11.12.2013 Author: Konstantin Asmolov

On resignation of Chang Sung-taek and what can accompany it

Staatsführung-NordkoreaAs it was reported on December 3, 2013, by the deputy of the National Assembly of the Republic of Korea from the opposition Democratic Party, Chon Chung Ne, with reference to the National Intelligence Service of the RK, the uncle of North Korean leader Kim Jong-un, 67-year-old Chang Sung-taek was, possibly, relieved of his posts as the head of the organizational department of the Central Committee of WPK (Worker’s Party of Korea) and vice-chairman of the National Defense Committee of DPRK. Last time he appeared in public was on November 6, and in the presence of Kim Jong-un on October 10.

At the same time, news came out about the public execution of two of his staff members – the first deputy head of the organizational department of the Central Committee of WPK Lee Yong-ha and the deputy head of the department Jang Soo-keel, who were accused of corruption and “anti-party activities”. After that, Chang stopped appearing in public. According to the intelligence of RK, work is being carried out to remove from power other people associated with Chang: Chang’s relatives were recalled home – Ambassadors of North Korea to Cuba and Malaysia.

Until recently, Chang Sung-taek, who is married to Kim Kyong-hui, aunt of the DPRK leader, has been considered at least “Number 2” in the power hierarchy of the DPRK, he has held several key positions and enjoyed the special confidence of Kim Jong-un, which allowed him to have influence in various spheres. Chang was ranked among the reformers and supporters of the development of relations with Seoul, and the current Prime Minister is considered as his protégé. In addition, Chang was the head of the trade and economic zone project – Hwanggumphyong, on the border with China, for which reason some analysts believed that he was a representative of the pro-China lobby, rather than a reformer.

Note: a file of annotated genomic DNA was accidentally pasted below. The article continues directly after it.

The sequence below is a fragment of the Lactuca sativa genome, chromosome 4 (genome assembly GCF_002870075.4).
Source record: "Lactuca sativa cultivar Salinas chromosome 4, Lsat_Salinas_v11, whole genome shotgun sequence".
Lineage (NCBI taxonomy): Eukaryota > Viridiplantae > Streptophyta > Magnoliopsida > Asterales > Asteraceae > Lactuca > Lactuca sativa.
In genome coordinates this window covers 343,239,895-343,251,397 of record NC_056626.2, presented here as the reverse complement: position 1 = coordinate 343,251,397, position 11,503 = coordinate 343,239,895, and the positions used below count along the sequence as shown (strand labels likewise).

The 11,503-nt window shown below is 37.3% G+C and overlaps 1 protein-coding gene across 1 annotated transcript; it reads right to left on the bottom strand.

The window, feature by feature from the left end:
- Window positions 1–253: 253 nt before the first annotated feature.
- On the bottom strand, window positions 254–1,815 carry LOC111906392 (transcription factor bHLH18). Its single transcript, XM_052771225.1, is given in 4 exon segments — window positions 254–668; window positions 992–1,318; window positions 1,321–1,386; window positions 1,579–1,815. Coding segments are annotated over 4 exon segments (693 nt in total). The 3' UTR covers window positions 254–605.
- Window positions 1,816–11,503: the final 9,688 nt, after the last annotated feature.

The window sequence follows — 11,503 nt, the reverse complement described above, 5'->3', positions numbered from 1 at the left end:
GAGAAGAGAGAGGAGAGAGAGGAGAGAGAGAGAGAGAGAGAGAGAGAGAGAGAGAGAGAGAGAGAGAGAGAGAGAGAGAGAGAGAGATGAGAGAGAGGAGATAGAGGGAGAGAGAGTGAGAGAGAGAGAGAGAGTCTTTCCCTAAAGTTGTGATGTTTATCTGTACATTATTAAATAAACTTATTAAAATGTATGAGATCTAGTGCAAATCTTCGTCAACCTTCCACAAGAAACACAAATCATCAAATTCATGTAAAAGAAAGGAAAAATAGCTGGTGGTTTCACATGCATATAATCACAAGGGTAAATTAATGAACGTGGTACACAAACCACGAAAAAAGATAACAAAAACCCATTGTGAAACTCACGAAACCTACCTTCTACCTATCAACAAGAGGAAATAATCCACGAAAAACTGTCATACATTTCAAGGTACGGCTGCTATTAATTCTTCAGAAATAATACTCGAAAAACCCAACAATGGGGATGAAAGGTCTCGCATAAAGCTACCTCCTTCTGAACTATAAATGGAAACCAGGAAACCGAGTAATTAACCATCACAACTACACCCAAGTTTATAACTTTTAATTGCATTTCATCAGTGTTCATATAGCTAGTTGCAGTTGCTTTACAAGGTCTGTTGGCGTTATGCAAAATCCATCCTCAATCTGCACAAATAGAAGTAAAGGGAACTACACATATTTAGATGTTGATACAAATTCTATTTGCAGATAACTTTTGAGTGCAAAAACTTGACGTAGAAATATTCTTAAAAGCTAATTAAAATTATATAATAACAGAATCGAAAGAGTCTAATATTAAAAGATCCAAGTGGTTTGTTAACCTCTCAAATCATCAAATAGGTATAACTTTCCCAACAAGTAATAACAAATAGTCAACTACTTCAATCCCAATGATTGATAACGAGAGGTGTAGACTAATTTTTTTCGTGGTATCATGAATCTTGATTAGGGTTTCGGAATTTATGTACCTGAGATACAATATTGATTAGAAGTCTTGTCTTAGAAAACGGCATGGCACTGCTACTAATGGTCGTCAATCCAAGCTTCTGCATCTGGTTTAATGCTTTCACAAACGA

What can we say about this? Experts on North Korea often draw their own conclusions based on indirect information and hints, which is why the experts have to guess, relying on their gut instincts, rather than making forecasts in the classical form.

This piece of news requires us to answer two questions. First: Whether this event happened at all. Second, how likely issuch an event and what the context is, the studying of which enables us then to say that this event occurred, or may occur in the near future.

Nothing is clear on the first issue, at the moment when I am writing these lines. According to Chon Chung Ne, intelligence services organized a sudden briefing to parliamentarians, saying that they had to announce something important.

The facts we have, tell us only that Chang did not appear in public for a certain period of time, and the intelligence agency of the Republic of Korea interpreted this accordingly, and gathered parliamentarians for a special meeting where it presented the news as its analytical achievement. At the same time, the intelligence services did not specify any sources of information that would confirm their version and provide information as to where Chang was at the moment.

There is no information even about the execution of Chang’s subordinates. According to the Yonhap, it took place on November 18, 2013, but intelligence services referred to “numerous credible sources”. The media advanced the version of interception of telephone conversations.